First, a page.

Abstract and Keywords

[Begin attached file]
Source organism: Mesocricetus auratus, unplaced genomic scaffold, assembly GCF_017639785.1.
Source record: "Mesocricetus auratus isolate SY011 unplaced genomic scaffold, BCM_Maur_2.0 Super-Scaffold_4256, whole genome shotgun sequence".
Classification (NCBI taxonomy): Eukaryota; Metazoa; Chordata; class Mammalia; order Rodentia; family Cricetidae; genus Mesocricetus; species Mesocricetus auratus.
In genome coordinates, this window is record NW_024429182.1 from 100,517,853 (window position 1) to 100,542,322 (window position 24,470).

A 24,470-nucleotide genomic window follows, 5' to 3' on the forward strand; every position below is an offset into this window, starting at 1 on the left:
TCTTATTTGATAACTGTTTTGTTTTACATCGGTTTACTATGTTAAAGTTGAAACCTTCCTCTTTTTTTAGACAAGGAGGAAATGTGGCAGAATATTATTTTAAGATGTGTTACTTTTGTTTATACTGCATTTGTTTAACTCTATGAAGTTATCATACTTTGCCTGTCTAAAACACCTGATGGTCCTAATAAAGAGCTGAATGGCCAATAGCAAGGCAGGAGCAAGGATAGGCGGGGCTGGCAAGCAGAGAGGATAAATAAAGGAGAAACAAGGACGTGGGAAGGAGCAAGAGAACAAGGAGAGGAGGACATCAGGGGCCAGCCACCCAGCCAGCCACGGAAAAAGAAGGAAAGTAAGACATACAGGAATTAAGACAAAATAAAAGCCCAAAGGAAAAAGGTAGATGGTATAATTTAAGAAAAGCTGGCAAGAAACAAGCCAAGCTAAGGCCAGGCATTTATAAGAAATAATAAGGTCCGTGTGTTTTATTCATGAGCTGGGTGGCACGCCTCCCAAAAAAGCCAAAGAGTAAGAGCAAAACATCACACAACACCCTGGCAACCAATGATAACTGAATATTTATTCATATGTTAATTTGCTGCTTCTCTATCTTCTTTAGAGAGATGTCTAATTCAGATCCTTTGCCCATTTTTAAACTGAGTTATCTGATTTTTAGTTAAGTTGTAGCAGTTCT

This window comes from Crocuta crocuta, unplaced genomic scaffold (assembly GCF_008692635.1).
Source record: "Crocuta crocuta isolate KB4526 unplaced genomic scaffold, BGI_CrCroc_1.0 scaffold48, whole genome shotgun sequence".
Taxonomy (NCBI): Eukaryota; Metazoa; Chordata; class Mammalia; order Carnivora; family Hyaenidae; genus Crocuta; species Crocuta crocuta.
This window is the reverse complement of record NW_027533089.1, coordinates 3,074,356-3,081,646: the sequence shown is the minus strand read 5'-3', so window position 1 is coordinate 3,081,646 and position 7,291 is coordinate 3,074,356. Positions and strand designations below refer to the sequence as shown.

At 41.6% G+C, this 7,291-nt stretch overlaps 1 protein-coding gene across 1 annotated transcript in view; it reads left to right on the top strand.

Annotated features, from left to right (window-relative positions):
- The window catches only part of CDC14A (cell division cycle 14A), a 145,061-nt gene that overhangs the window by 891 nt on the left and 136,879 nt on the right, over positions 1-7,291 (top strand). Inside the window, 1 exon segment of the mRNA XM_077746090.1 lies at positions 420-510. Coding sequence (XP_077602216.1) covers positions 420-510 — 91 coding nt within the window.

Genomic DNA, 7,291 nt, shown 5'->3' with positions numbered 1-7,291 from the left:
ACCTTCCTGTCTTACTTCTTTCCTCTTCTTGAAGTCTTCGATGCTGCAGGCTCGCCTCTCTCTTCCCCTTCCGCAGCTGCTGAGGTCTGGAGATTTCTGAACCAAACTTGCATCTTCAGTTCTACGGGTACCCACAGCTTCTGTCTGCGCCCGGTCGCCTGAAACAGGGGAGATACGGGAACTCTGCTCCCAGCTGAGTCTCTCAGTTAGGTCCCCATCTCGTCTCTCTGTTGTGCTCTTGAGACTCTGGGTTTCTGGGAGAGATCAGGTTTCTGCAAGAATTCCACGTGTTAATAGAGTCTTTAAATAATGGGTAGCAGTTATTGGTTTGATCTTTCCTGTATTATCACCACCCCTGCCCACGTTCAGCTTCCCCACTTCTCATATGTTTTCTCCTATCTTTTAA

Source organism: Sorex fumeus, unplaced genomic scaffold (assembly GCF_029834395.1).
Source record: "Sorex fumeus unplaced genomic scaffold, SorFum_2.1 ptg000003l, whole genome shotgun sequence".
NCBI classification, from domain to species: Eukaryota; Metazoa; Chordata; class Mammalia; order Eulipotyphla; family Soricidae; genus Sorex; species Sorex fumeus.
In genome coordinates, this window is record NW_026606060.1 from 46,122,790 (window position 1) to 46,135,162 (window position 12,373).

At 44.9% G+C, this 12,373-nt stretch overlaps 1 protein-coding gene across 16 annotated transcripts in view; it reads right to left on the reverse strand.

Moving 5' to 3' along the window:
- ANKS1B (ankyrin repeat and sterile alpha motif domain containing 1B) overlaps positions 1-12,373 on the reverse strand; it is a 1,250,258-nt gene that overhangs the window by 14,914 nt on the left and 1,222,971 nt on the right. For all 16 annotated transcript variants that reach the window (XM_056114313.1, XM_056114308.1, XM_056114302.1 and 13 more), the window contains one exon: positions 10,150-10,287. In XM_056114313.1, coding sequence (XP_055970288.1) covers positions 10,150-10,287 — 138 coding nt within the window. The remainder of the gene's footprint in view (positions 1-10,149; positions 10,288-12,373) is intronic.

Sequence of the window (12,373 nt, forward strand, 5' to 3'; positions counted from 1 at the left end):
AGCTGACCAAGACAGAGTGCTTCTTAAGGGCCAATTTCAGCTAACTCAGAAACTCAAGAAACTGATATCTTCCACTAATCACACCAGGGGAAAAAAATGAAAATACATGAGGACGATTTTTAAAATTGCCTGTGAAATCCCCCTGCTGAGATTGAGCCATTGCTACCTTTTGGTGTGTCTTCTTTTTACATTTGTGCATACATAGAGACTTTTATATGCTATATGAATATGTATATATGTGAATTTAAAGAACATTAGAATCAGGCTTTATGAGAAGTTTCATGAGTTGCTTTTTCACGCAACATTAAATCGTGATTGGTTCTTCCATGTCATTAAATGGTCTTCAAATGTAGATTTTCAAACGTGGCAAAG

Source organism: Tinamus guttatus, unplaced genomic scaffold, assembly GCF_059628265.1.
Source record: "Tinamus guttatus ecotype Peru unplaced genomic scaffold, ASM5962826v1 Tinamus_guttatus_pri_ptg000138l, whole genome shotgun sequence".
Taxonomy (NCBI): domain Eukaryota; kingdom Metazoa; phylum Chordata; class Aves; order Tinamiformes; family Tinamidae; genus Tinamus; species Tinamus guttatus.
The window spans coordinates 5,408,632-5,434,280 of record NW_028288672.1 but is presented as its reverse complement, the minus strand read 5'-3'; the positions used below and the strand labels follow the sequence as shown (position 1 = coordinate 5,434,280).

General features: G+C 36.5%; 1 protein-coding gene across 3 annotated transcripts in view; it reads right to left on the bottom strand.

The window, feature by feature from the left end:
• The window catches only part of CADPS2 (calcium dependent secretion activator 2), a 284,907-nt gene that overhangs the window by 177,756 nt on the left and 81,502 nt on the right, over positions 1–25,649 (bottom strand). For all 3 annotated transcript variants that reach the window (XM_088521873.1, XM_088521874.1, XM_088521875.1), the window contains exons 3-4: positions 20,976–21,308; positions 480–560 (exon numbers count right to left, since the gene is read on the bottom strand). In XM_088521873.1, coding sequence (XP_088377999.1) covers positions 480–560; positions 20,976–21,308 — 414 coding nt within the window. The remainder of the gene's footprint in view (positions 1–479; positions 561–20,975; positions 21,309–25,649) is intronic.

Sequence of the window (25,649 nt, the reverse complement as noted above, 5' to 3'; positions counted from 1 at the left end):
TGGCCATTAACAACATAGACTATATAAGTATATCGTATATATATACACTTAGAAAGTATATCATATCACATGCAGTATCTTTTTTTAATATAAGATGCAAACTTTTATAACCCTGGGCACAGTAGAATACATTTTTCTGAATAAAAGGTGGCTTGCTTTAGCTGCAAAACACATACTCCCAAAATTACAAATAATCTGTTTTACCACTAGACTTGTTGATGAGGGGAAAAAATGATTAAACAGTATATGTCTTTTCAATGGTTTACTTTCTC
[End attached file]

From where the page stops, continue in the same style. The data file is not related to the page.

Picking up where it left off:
This chapter examines how legal actors constantly negotiated the balance between individuals’ freedom to use their property and a community’s general welfare as they contemplated the human-nature relationship. It first explores adaptations of English common law in American colonies, when property law and nuisance law defined agriculture as a natural use demanding protection. It also considers alternative legal systems in Spanish colonies. It then turns to a discussion of natural law as an ideological foundation for the American Revolution and the emergence of public domain as a national issue. The chapter next considers how the nation’s move toward industrialization and more market-oriented agriculture prompted instrumental approaches that promoted dynamic capital more than traditional agrarian activities. In exploring legal decisions regarding resources as diverse as water, minerals, and wildlife, it contemplates growing inclinations toward greater ecological exploitation and the favoring concentrated capital. The chapter concludes with an assessment of US postwar environmental law, its identification of value in nature beyond economic utility, and its influence on international environmental law.
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